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Friday, September 18, 2020 - 29 Elul 5780
 
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Friday, 18 Sep 2020
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Miracles Today

On the fifteenth of Elul, in 1970, the entrance to the Lubavitcher Rebbe’s synagogue at 770 Eastern Parkway was crowded with the members of the families of the groom and bride who were to be married several hours afterwards. They had come several hours early in order to receive the Rebbe's blessing as he went from afternoon prayers to his study. Unexpectedly, he gazed intently at the groom's father, Rabbi Zalman Leib Astulin of Bnei Brak, Israel, and ordered, “What is this? What is this? Go straight to a doctor!”

All those present were amazed by the Rebbe's sudden reaction. Only Rabbi Astulin comprehended that the Rebbe was addressing the condition of his leg.

During World War II, he had suffered a leg injury, and had to use crutches since. Lately, he had been suffering agonizing pain. Not wishing to disrupt the wedding preparations, which included a trip to New York and an opportunity to spend the festive month of Tishrei in "770", Rabbi Astulin had not mentioned his suffering to his family.

In response to the Rebbe's directive, he resolved to get medical attention as soon as he returned to Israel. “I do not know any doctors in New York,” he thought. “Besides, I could never afford the doctors' fees here.”

As he stood in thought, the Rebbe turned back and reprimanded, “Right away. Immediately! Before Rosh HaShanah!”

Caught off guard by the Rebbe's response to his thoughts, Rabbi Astulin blurted: “But I do not know anyone here.”

“Dr. Seligson [the Rebbe's personal doctor] will refer you to the right physician,” said the Rebbe.

After examining the leg, Dr. Seligson sensed the severity of the condition and referred Rabbi Astulin to Dr. Redler, an orthopedic specialist. A mere glance at the leg was sufficient for Dr. Redler to recoil in sympathy and pessimism. “I'm terribly sorry. There is a severe infection and irreversible gangrene. I cannot help you.” The x-rays supported his diagnosis. “There's nothing I can do. There is no healthy tissue left. It's decayed entirely.”

Mrs. Astulin recovered first from the terrible shock: “It can't be totally hopeless. The Lubavitcher Rebbe advised us to come here. If he sent us to you, then the condition is curable and you are the right person to help us.”

With professional dignity and imposed patience, the doctor asked, “Is the Lubavitcher Rebbe a doctor? Did he inspect the leg?” He waved the x-ray at her. “Here, look for yourself. It's black. Nothing more can be done.”

“Try something, anything. Maybe the treatment will help.”

Dr. Redler agreed to experiment with some medicines and ordered Rabbi Astulin to stay in bed. The Astulins felt that he wanted to soothe their anxiety more than the leg. “If you see any improvement after two weeks, see me again,” Dr. Redler said unenthusiastically.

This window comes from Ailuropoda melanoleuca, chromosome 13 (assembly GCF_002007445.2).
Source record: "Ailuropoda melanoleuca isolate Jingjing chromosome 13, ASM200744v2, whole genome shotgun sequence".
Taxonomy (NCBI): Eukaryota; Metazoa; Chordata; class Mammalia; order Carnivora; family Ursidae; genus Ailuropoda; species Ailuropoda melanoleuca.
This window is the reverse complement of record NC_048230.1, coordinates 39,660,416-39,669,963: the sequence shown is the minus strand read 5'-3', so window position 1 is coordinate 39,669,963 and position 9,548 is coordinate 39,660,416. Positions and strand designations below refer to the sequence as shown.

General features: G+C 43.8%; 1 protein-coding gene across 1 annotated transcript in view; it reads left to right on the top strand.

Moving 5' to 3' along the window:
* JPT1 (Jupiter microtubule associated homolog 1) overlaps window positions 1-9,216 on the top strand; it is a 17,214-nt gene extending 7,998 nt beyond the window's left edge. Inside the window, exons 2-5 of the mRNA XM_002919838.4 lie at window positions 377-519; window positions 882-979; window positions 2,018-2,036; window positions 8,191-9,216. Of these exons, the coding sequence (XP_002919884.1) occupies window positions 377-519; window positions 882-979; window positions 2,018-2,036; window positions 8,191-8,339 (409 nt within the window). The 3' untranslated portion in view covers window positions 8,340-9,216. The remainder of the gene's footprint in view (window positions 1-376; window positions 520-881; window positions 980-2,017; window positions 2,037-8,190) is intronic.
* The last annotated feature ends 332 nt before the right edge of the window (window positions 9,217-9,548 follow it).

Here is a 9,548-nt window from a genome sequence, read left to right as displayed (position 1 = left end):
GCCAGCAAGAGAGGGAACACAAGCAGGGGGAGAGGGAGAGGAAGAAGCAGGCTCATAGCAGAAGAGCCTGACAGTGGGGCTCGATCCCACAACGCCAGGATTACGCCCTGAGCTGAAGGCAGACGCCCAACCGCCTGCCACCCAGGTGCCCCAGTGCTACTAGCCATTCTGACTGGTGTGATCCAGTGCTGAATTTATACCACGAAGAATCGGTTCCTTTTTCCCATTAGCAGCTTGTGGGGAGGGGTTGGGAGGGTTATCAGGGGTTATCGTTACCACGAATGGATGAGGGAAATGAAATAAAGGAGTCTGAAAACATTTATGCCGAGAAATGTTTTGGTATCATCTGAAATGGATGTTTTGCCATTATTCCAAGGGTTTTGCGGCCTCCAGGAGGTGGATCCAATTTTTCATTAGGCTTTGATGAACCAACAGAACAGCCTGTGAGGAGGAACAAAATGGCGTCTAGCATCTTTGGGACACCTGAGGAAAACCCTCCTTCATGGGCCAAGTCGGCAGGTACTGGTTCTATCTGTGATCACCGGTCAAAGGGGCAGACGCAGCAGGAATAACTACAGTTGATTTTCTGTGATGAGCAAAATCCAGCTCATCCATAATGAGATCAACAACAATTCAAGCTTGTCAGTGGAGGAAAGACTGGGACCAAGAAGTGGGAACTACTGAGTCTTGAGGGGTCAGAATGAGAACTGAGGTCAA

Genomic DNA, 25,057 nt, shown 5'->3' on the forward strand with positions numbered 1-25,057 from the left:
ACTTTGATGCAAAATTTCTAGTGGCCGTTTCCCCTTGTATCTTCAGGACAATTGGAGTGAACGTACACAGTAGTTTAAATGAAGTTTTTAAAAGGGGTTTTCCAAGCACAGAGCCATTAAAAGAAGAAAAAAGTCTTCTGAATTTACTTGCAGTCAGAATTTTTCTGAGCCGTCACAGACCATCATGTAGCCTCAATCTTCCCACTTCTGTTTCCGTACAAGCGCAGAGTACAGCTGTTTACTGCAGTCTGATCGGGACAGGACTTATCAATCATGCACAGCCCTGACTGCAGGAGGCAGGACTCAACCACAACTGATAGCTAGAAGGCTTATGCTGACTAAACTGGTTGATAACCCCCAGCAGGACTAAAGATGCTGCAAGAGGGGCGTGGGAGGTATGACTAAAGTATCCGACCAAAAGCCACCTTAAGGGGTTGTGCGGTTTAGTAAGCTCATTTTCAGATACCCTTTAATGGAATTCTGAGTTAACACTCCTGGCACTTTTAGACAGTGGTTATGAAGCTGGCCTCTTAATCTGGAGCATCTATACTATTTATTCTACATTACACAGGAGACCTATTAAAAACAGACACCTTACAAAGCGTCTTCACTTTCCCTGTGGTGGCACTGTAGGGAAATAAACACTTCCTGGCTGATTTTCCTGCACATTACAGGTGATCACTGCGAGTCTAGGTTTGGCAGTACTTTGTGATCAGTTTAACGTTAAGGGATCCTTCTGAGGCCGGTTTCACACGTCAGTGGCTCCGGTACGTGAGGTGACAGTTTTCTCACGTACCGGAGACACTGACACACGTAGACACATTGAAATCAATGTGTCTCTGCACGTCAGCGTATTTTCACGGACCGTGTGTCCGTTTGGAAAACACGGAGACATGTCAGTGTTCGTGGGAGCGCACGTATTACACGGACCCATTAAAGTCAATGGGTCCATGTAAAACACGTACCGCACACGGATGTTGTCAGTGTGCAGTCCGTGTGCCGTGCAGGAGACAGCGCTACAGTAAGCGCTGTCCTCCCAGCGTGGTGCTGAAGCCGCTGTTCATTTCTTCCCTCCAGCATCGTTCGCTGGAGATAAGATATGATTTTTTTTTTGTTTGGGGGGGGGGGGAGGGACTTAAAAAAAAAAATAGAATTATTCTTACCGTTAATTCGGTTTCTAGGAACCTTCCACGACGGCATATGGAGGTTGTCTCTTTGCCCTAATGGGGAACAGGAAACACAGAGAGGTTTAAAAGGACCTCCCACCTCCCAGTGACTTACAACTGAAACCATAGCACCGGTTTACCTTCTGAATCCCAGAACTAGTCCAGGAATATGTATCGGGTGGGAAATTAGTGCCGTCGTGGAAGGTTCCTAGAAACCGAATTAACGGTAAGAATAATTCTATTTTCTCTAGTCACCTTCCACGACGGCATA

A veteran of war, a victim of Communist harassment, and a long-time refusenik, Rabbi Astulin was not one to worry about his physical discomfort. Yet he could not conceive of missing the festive atmosphere of "770". Despite the doctor's orders, he went to shul on Rosh HaShanah and attended the farbrengen (Chassidic gathering) on the second day of Yom Tov. At one point during the farbrengen the Rebbe handed him a piece of his challah and said: “Eat, Reb Zalman Leib, eat - and you will recover.”

Two weeks after the first appointment, on the thirteenth day of Tishrei, Rabbi Astulin went back to the doctor. Dr. Redler looked at the leg, and exclaimed in total disbelief: “It couldn't be the same leg!” He examined it again and again, shook his head, and murmured, “Impossible! This is very strange. I must take another x-ray and compare them.”

There was no question. Clear white spotting appeared inside the gangrene. “I can't believe it. Healthy tissue in a blackened, decaying limb! I have never seen this in all the decades of my practice!”

Although a nurse would usually have been charged with applying the salves, massages, and bandages that Rabbi Astulin's leg required, Dr. Redler announced to his staff that he would personally attend to this case. The treatment took months, but Dr. Redler generously dismissed the high bill. Eventually, the leg healed, and the Astulin family had a private meeting with the Rebbe at yechidus before returning to Israel.

“You have a revived father,” the Rebbe commented to one of the daughters.

Some years later, the Astulins traveled to the States again. Paying a social visit to Dr. Redler, they were sorry to hear that he had suffered a heart attack. “But don't worry,” Dr. Redler reassured them smiling. “Ever since your extraordinary recovery, I have been in contact with the Rebbe and I have consulted with him on many other matters, not only medical. I don't have to tell you how helpful his advice and blessings have been.”
 

 


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